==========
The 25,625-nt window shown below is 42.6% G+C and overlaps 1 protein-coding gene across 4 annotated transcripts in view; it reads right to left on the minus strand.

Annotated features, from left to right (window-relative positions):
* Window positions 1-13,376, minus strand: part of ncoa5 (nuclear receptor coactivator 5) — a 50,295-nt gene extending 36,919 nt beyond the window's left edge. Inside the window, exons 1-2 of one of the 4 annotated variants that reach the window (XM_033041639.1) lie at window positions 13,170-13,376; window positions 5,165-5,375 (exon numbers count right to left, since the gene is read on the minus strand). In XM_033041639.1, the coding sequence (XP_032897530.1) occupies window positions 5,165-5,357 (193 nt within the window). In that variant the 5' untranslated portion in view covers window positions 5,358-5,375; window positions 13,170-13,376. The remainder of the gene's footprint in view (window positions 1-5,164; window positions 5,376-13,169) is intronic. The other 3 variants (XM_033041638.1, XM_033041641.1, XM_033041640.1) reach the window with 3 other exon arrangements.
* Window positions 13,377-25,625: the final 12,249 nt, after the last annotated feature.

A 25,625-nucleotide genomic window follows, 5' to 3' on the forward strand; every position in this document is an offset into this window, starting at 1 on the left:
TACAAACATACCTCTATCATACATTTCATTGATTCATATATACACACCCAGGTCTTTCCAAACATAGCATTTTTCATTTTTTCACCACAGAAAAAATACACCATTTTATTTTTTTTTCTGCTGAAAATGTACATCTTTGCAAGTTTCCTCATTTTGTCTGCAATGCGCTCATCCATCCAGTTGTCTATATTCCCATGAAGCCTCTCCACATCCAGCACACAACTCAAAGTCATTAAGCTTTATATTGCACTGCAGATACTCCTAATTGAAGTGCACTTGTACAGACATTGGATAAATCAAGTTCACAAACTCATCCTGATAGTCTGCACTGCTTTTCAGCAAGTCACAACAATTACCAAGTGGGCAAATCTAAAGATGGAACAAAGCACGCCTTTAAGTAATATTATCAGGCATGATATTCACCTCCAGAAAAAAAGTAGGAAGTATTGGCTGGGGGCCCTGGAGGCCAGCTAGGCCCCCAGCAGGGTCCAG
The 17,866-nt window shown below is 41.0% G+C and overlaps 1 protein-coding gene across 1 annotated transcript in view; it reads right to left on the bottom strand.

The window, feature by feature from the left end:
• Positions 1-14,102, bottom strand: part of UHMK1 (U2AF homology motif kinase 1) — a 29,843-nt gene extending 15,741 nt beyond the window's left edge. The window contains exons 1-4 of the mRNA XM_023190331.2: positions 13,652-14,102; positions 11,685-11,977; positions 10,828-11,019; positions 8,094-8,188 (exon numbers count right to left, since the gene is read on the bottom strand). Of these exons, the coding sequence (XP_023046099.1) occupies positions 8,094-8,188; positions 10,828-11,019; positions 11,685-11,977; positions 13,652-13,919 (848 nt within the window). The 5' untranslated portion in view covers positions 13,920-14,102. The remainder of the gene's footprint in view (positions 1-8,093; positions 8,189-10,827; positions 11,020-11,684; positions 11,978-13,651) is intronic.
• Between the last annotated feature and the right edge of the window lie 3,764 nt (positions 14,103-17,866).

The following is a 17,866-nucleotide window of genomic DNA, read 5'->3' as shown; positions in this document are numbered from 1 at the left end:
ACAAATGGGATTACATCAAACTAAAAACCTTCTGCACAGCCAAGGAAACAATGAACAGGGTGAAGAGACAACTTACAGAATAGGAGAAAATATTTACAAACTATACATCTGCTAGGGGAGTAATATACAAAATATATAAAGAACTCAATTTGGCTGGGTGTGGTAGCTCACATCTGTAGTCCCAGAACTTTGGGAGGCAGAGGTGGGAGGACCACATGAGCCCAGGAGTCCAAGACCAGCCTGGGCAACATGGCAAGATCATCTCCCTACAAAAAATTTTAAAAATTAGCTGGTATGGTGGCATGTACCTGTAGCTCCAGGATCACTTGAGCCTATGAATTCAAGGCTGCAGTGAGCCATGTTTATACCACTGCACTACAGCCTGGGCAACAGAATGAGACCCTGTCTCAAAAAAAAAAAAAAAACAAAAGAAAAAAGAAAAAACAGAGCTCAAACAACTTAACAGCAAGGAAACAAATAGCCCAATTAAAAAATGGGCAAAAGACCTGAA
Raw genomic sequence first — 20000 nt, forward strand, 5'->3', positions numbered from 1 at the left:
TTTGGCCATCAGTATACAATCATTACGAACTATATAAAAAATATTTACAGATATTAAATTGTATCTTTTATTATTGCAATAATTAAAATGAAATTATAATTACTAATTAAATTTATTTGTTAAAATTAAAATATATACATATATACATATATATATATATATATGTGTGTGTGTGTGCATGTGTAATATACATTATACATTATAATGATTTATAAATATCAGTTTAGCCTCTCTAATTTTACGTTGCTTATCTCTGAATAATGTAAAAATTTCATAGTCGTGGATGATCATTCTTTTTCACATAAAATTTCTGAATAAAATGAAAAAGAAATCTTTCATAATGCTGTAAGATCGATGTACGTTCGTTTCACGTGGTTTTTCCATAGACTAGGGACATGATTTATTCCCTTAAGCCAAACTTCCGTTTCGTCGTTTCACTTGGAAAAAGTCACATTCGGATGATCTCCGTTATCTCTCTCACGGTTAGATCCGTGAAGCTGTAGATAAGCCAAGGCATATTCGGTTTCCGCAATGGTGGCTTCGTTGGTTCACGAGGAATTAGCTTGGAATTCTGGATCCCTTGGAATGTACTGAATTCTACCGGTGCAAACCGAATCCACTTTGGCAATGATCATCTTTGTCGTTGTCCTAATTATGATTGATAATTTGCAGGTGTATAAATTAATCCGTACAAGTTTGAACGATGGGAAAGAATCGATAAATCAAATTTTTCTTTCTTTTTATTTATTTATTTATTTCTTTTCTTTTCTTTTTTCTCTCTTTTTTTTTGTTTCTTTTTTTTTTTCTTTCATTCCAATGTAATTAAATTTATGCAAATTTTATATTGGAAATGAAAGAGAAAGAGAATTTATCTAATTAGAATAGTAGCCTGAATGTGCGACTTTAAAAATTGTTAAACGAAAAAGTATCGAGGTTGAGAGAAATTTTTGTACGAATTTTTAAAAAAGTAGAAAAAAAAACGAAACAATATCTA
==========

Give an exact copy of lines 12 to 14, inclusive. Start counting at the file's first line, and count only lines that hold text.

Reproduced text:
ACAAATGGGATTACATCAAACTAAAAACCTTCTGCACAGCCAAGGAAACAATGAACAGGGTGAAGAGACAACTTACAGAATAGGAGAAAATATTTACAAACTATACATCTGCTAGGGGAGTAATATACAAAATATATAAAGAACTCAATTTGGCTGGGTGTGGTAGCTCACATCTGTAGTCCCAGAACTTTGGGAGGCAGAGGTGGGAGGACCACATGAGCCCAGGAGTCCAAGACCAGCCTGGGCAACATGGCAAGATCATCTCCCTACAAAAAATTTTAAAAATTAGCTGGTATGGTGGCATGTACCTGTAGCTCCAGGATCACTTGAGCCTATGAATTCAAGGCTGCAGTGAGCCATGTTTATACCACTGCACTACAGCCTGGGCAACAGAATGAGACCCTGTCTCAAAAAAAAAAAAAAAACAAAAGAAAAAAGAAAAAACAGAGCTCAAACAACTTAACAGCAAGGAAACAAATAGCCCAATTAAAAAATGGGCAAAAGACCTGAA
Raw genomic sequence first — 20000 nt, forward strand, 5'->3', positions numbered from 1 at the left:
TTTGGCCATCAGTATACAATCATTACGAACTATATAAAAAATATTTACAGATATTAAATTGTATCTTTTATTATTGCAATAATTAAAATGAAATTATAATTACTAATTAAATTTATTTGTTAAAATTAAAATATATACATATATACATATATATATATATATATGTGTGTGTGTGTGCATGTGTAATATACATTATACATTATAATGATTTATAAATATCAGTTTAGCCTCTCTAATTTTACGTTGCTTATCTCTGAATAATGTAAAAATTTCATAGTCGTGGATGATCATTCTTTTTCACATAAAATTTCTGAATAAAATGAAAAAGAAATCTTTCATAATGCTGTAAGATCGATGTACGTTCGTTTCACGTGGTTTTTCCATAGACTAGGGACATGATTTATTCCCTTAAGCCAAACTTCCGTTTCGTCGTTTCACTTGGAAAAAGTCACATTCGGATGATCTCCGTTATCTCTCTCACGGTTAGATCCGTGAAGCTGTAGATAAGCCAAGGCATATTCGGTTTCCGCAATGGTGGCTTCGTTGGTTCACGAGGAATTAGCTTGGAATTCTGGATCCCTTGGAATGTACTGAATTCTACCGGTGCAAACCGAATCCACTTTGGCAATGATCATCTTTGTCGTTGTCCTAATTATGATTGATAATTTGCAGGTGTATAAATTAATCCGTACAAGTTTGAACGATGGGAAAGAATCGATAAATCAAATTTTTCTTTCTTTTTATTTATTTATTTATTTCTTTTCTTTTCTTTTTTCTCTCTTTTTTTTTGTTTCTTTTTTTTTTTCTTTCATTCCAATGTAATTAAATTTATGCAAATTTTATATTGGAAATGAAAGAGAAAGAGAATTTATCTAATTAGAATAGTAGCCTGAATGTGCGACTTTAAAAATTGTTAAACGAAAAAGTATCGAGGTTGAGAGAAATTTTTGTACGAATTTTTAAAAAAGTAGAAAAAAAAACGAAACAATATCTA